jar + hammer   19

Mind Pollution
The accelerating deterioration of our environments due
to our activities is now attracting more and more attention. Waste
products pollute the air, the waters, the land, and even the moon.
Overpopulation is another polluting threat. Yet the primary attention
given to these polluting activities is directed to the more or less
immediate causes rather than primary causes. One primary cause of the
irresponsibility we demonstrate lies in the establishments of attitudes,
habits, goals, and philosophies. This may be called mind pollution.

Preston Hammer, circa 1970
hammer 
september 2012 by jar
Theoretical possibilities of automatic computers
It has been a drawback to the optimal use of high-speed computers that it is frequently assumed that the symbols or words "are" either numbers or orders. Partially for this reason the so-called "infinite" processes of analysis are assumed
beyand the pole of computers. Obviously this is not the case since infinite series, derivatives, integrals, etc., may be represented in a computer if they may be represented in print.
hammer  meaning 
september 2012 by jar
Shannon, TESPAR And Approximation Strategies
R. A. King and T. C. Phipps
In a paper on Approximation Spaces [4], Preston C. Hammer provides some comfort for us by confirming that:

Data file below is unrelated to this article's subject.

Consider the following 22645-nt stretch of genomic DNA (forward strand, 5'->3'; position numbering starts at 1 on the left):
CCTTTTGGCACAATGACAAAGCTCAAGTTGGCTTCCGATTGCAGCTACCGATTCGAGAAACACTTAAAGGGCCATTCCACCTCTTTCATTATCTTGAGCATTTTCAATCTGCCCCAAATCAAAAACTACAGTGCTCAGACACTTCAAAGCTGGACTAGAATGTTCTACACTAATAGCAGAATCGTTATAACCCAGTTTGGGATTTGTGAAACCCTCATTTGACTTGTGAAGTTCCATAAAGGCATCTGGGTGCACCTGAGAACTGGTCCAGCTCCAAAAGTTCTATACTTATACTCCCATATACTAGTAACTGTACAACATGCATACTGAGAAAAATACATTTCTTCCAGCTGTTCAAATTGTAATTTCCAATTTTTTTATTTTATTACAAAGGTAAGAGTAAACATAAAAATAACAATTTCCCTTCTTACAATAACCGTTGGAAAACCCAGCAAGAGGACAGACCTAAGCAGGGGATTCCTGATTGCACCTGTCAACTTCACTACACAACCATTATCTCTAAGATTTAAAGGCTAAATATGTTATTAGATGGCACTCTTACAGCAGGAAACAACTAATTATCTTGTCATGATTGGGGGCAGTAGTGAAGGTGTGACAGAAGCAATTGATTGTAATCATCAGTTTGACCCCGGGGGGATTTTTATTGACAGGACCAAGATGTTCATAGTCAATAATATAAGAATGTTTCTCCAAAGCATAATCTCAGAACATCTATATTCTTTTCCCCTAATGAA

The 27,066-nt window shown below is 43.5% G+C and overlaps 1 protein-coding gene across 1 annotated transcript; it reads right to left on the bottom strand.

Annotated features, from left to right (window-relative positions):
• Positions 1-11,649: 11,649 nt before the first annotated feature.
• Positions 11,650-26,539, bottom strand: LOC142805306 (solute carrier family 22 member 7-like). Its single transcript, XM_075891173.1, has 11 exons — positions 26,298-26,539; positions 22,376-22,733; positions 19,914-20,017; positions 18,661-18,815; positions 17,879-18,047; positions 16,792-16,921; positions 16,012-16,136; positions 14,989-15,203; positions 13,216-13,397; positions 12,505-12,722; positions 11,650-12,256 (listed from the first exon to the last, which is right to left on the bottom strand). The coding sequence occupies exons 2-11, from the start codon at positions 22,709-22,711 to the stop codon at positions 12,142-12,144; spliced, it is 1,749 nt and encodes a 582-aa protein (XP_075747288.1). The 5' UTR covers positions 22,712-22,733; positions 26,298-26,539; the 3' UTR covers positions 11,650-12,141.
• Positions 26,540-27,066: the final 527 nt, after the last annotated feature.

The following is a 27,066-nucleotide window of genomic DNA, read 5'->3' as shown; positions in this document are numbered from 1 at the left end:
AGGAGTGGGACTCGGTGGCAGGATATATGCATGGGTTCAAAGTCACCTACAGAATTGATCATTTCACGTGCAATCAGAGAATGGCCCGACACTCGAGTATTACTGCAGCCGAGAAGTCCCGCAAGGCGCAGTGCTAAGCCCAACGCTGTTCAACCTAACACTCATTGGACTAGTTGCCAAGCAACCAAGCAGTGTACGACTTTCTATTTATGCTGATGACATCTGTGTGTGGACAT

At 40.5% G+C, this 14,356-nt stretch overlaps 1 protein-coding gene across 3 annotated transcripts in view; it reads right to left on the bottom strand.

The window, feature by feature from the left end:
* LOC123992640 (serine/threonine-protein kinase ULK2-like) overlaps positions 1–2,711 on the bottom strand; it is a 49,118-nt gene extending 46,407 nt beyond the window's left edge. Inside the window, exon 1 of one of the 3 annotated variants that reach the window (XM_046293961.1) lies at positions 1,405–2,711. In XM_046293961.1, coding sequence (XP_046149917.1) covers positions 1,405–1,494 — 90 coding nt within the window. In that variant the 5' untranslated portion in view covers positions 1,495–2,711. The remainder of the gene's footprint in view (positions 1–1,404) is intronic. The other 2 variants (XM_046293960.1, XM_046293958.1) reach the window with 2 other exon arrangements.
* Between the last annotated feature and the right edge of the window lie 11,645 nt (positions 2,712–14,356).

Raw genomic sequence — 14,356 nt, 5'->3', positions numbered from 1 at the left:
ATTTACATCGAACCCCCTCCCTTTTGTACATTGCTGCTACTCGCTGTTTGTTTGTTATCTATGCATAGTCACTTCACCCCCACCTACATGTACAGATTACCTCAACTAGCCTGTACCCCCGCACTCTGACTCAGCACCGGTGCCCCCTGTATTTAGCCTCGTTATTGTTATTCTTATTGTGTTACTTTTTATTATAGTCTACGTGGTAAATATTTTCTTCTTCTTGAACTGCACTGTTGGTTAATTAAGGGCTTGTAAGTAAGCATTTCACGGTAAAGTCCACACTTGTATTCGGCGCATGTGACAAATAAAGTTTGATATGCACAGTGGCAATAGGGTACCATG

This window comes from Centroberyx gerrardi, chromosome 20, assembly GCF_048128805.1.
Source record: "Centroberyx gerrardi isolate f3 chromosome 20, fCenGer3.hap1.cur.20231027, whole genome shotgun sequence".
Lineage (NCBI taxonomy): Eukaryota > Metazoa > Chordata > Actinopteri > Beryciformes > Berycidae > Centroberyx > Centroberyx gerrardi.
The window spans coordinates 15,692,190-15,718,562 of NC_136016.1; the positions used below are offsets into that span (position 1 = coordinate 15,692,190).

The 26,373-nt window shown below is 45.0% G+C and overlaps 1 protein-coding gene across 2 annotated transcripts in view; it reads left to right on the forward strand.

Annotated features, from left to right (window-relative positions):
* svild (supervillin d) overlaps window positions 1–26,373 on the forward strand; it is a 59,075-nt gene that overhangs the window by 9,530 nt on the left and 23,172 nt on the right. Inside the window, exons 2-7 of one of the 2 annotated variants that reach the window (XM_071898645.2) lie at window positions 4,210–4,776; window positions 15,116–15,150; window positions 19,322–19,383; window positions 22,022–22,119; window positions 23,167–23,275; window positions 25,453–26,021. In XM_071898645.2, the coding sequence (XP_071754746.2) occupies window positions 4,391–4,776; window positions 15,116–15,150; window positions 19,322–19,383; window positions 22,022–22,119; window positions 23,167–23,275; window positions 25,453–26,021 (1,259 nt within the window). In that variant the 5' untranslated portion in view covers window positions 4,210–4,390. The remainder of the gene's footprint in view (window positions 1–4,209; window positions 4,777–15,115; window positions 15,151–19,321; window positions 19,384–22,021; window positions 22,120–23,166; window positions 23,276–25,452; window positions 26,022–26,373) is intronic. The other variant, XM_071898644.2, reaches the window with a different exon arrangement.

h) “All models and simulations of systems are approximations.”
i) “There is no a priori measure of goodness of fit which is satisfactory for all purposes.”
Hammer also identifies, as a key modelling objective, an answer to the following question:
j) “What properties of a function should an approximation to it preserve ?”
hammer 
september 2012 by jar
Oral History Transcript — Dr. Ted Taylor
The head of the computer group was Preston Hammer. I would go to him with a little piece of paper with some proposed new dimensions or new masses for an implosion calculation. This was within a couple of months of the time I got there, because somehow a sense of trust developed that I wouldn't tell him to do something stupid. He would then say fine, and he'd use the IBM machine—which was not an IBM 701 or an IBM 650. I don't know what it was called.
hammer  to-read 
september 2012 by jar
The role and nature of mathematics
Mathematics has recently achieved, along with certain other branches of learning, a new status. The reasons are numerous but they are associated with the successes of fields formerly confined to the remote reaches of erudite scholarship in applications of concern to all of us. The causes which have led us to re-examine the mathematics curriculum are not necessarily those springing from the highest motives attributed idealistically to science and scientific enterprise. A central factor is the success of the Russians. It is a sobering fact that societies will often make the effort to achieve great things only under duress, for example, in the interest of so-called defense.